1. What factors do the ecosystems have in common? Justify why those factors they are important.

  2. What factors are different? State possible reasons why?

  3. How do the biotic factors (resources) impact the ecosystem?

  4. How do the abiotic factors (resources) impact the ecosystem?

  5. Explain how these factors are important to humans?

  6. Provide example of how humans may use these factors these resources in our daily life.

In closing, have students copy both lists with five or more items from the charts into their interactive notebook. Students write a Line of Learning* (L.O.L)  about the importance of Abiotic/Biotic Factors of ecosystems and how humans utilize these resources. Teachers will use notebook entries to monitor learning and provide  feedback.

* L.O.L- After note taking, students draw a line across their paper underneath that day’s notes. Students write a “line” or more reflecting upon what they learned or discussed during the lesson.

Day 2

  1. Teacher will show pictures of US and African ecosystems in natural state.
  2. First example will be of a prairie. Students will brainstorm ways humans used this ecosystem to meet their wants and needs.
  3. Guide students to use of land through farming.  Transition to picture of the same prairie during America’s Dust Bowl.
  4. Discuss how drought and poor farming practices harmed the land. Show a picture of what South Africa’s land looked like before mining. Discuss how humans may use this ecosystem to meet their wants and needs. Guide students to think about “hidden” resources rocks and mineral.
  5. Show pictures of what South Africa’s land looks like after coal mining and discuss the impact to the soil, water, and air (abiotic factors). Share Green Peace website to view more pictures and explore the conservation efforts by humans to correct the problem.
  6. To close the lesson, have the students complete a D-L-I-Q exit ticket within their interactive notebook or on Office 365. Students will respond in 2 or more sentences about the activity.( D-What we Did, L-What you Learned, I-What was Interesting, Q-What question you have)The teacher will monitor learning and springboard questions into next lesson for review purposes.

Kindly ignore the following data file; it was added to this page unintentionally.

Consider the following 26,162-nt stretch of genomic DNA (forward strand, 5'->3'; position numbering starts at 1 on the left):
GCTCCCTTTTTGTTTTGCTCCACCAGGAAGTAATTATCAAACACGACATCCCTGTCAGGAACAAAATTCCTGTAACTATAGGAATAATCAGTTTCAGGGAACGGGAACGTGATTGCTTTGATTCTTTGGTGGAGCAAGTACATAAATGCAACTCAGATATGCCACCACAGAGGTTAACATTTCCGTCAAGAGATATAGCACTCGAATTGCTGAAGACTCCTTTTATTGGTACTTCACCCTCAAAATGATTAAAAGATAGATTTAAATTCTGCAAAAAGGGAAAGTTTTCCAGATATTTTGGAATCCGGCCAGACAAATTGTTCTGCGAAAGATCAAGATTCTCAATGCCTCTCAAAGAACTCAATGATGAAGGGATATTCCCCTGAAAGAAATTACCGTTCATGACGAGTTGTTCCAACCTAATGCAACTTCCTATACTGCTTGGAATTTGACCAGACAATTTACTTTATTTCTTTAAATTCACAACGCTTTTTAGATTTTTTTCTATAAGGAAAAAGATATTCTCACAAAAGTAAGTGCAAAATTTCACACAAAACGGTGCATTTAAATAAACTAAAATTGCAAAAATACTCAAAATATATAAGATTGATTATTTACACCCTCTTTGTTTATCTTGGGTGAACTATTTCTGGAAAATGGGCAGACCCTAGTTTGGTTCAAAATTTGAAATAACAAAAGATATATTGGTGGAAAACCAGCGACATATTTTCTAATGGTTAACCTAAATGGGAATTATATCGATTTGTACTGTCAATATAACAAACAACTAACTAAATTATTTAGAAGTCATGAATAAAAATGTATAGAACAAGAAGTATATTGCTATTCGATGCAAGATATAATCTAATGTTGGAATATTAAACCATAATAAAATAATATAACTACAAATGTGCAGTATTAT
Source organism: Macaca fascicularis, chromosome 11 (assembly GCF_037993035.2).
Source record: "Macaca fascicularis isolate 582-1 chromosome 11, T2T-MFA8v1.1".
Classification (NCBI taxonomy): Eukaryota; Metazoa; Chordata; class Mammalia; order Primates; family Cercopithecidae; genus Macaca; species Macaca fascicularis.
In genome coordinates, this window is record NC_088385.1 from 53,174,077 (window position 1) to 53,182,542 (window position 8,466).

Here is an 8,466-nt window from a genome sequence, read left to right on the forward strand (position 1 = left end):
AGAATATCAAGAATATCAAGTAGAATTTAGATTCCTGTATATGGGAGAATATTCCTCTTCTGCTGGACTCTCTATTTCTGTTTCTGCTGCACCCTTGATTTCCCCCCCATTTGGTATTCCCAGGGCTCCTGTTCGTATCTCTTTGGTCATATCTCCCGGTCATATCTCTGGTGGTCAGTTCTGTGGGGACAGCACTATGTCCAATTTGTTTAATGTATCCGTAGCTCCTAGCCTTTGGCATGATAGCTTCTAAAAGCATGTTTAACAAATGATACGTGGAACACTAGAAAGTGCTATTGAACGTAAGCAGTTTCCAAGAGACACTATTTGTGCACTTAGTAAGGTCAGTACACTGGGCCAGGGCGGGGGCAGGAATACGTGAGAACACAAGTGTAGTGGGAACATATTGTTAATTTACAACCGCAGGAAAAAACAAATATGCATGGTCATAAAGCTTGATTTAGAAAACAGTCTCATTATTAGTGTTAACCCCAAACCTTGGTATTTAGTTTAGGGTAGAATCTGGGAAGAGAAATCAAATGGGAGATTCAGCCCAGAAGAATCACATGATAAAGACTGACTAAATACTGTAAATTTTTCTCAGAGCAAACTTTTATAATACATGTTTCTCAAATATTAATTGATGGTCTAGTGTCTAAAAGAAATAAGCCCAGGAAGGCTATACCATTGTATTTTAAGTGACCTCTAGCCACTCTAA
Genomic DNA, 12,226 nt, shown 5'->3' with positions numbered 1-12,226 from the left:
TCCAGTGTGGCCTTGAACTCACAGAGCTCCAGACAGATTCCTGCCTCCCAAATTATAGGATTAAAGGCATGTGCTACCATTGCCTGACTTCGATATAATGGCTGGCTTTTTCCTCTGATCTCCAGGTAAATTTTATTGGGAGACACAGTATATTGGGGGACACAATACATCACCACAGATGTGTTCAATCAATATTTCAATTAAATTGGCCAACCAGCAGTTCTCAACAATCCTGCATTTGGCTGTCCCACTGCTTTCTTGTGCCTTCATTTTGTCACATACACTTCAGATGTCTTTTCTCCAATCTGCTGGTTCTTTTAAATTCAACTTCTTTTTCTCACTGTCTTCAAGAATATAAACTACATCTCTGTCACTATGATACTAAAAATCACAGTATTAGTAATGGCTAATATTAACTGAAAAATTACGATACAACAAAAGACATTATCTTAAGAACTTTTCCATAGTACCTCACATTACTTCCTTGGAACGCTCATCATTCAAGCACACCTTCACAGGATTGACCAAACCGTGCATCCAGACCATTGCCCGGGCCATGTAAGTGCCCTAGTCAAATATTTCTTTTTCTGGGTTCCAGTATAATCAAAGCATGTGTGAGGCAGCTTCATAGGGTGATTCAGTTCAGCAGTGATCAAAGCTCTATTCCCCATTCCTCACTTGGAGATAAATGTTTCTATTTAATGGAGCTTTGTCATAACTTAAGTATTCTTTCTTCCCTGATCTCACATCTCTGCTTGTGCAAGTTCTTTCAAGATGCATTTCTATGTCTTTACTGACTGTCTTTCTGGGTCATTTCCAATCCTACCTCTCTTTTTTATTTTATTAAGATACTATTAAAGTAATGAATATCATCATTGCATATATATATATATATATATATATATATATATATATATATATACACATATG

Days 3-5

  1. Use student questions from previous lesson to review learning.
  2. Explain to students that you would like for them to take on the role of a journalist/environmentalist to report finding of how the environment is negatively impacted by human activity: pollution, over-farming, deforestation,over-mining, poaching, etc.
  3. Students will also explore conservation efforts to balance the effects. Direct students to appropriate resources and websites.
  4. Students will follow rubric to complete the task. Monitor student progress and understanding by conducting group check-ins to discuss findings or concerns.
  5. Students will present findings in PowerPoint slides to class when complete. This activity may be completed individually or collaboratively in groups.

Closure

Days 6-7

  1. Allow students to present their finding to the class.
  2. The group/or student will answer these question during their presentation. Which ecosystem are they showing and where is it located? How do humans utilize the resources (abiotic or biotic) found in that ecosystem?
  3. Explain the negative impact humans have had on the ecosystem.  Explain conservation efforts to protect the ecosystem.

Accommodations

For students who have difficulty researching, have grade appropriate  books or articles of conservation efforts due to human impact available.  

For advanced students, allow students to explore different conservation efforts in other ecosystems or to create a poster/public service announcement/infomercial (Animoto would be a free and engaging platform to create a infomercial)informing the public to the problem. Challenge students to discover additional conservation efforts to be part of the solution.